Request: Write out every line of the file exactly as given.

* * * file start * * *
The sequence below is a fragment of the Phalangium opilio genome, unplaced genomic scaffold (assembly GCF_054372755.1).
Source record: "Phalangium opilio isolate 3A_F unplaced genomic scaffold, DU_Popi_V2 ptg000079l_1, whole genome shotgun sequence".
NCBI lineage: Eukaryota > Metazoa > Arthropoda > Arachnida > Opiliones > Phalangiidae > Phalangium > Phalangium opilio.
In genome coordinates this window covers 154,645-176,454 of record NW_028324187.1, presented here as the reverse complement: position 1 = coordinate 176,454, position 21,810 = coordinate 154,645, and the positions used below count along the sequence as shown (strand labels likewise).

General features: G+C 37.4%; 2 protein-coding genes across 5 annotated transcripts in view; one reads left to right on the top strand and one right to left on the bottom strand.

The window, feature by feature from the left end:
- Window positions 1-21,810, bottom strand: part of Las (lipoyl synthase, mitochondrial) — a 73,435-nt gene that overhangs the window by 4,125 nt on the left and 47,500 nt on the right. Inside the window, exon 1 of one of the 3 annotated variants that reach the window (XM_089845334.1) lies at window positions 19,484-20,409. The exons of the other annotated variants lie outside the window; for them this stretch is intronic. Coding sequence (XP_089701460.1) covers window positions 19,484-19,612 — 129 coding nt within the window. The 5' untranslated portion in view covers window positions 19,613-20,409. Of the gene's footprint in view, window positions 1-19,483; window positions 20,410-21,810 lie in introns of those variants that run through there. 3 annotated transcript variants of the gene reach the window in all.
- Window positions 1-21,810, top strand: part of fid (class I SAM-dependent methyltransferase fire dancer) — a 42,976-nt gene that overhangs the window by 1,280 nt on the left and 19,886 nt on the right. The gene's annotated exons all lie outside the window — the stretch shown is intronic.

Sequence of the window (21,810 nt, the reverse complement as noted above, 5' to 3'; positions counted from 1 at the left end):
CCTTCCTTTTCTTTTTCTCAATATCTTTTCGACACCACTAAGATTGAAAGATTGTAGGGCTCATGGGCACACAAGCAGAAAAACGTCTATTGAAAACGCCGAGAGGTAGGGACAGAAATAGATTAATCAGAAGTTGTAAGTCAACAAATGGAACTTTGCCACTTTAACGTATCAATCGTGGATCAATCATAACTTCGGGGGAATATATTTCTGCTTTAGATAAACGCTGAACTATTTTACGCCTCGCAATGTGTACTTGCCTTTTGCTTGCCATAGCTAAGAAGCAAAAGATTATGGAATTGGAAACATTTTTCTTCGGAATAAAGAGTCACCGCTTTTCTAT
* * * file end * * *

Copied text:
The sequence below is a fragment of the Phalangium opilio genome, unplaced genomic scaffold (assembly GCF_054372755.1).
Source record: "Phalangium opilio isolate 3A_F unplaced genomic scaffold, DU_Popi_V2 ptg000079l_1, whole genome shotgun sequence".
NCBI lineage: Eukaryota > Metazoa > Arthropoda > Arachnida > Opiliones > Phalangiidae > Phalangium > Phalangium opilio.
In genome coordinates this window covers 154,645-176,454 of record NW_028324187.1, presented here as the reverse complement: position 1 = coordinate 176,454, position 21,810 = coordinate 154,645, and the positions used below count along the sequence as shown (strand labels likewise).

General features: G+C 37.4%; 2 protein-coding genes across 5 annotated transcripts in view; one reads left to right on the top strand and one right to left on the bottom strand.

The window, feature by feature from the left end:
- Window positions 1-21,810, bottom strand: part of Las (lipoyl synthase, mitochondrial) — a 73,435-nt gene that overhangs the window by 4,125 nt on the left and 47,500 nt on the right. Inside the window, exon 1 of one of the 3 annotated variants that reach the window (XM_089845334.1) lies at window positions 19,484-20,409. The exons of the other annotated variants lie outside the window; for them this stretch is intronic. Coding sequence (XP_089701460.1) covers window positions 19,484-19,612 — 129 coding nt within the window. The 5' untranslated portion in view covers window positions 19,613-20,409. Of the gene's footprint in view, window positions 1-19,483; window positions 20,410-21,810 lie in introns of those variants that run through there. 3 annotated transcript variants of the gene reach the window in all.
- Window positions 1-21,810, top strand: part of fid (class I SAM-dependent methyltransferase fire dancer) — a 42,976-nt gene that overhangs the window by 1,280 nt on the left and 19,886 nt on the right. The gene's annotated exons all lie outside the window — the stretch shown is intronic.

Sequence of the window (21,810 nt, the reverse complement as noted above, 5' to 3'; positions counted from 1 at the left end):
CCTTCCTTTTCTTTTTCTCAATATCTTTTCGACACCACTAAGATTGAAAGATTGTAGGGCTCATGGGCACACAAGCAGAAAAACGTCTATTGAAAACGCCGAGAGGTAGGGACAGAAATAGATTAATCAGAAGTTGTAAGTCAACAAATGGAACTTTGCCACTTTAACGTATCAATCGTGGATCAATCATAACTTCGGGGGAATATATTTCTGCTTTAGATAAACGCTGAACTATTTTACGCCTCGCAATGTGTACTTGCCTTTTGCTTGCCATAGCTAAGAAGCAAAAGATTATGGAATTGGAAACATTTTTCTTCGGAATAAAGAGTCACCGCTTTTCTAT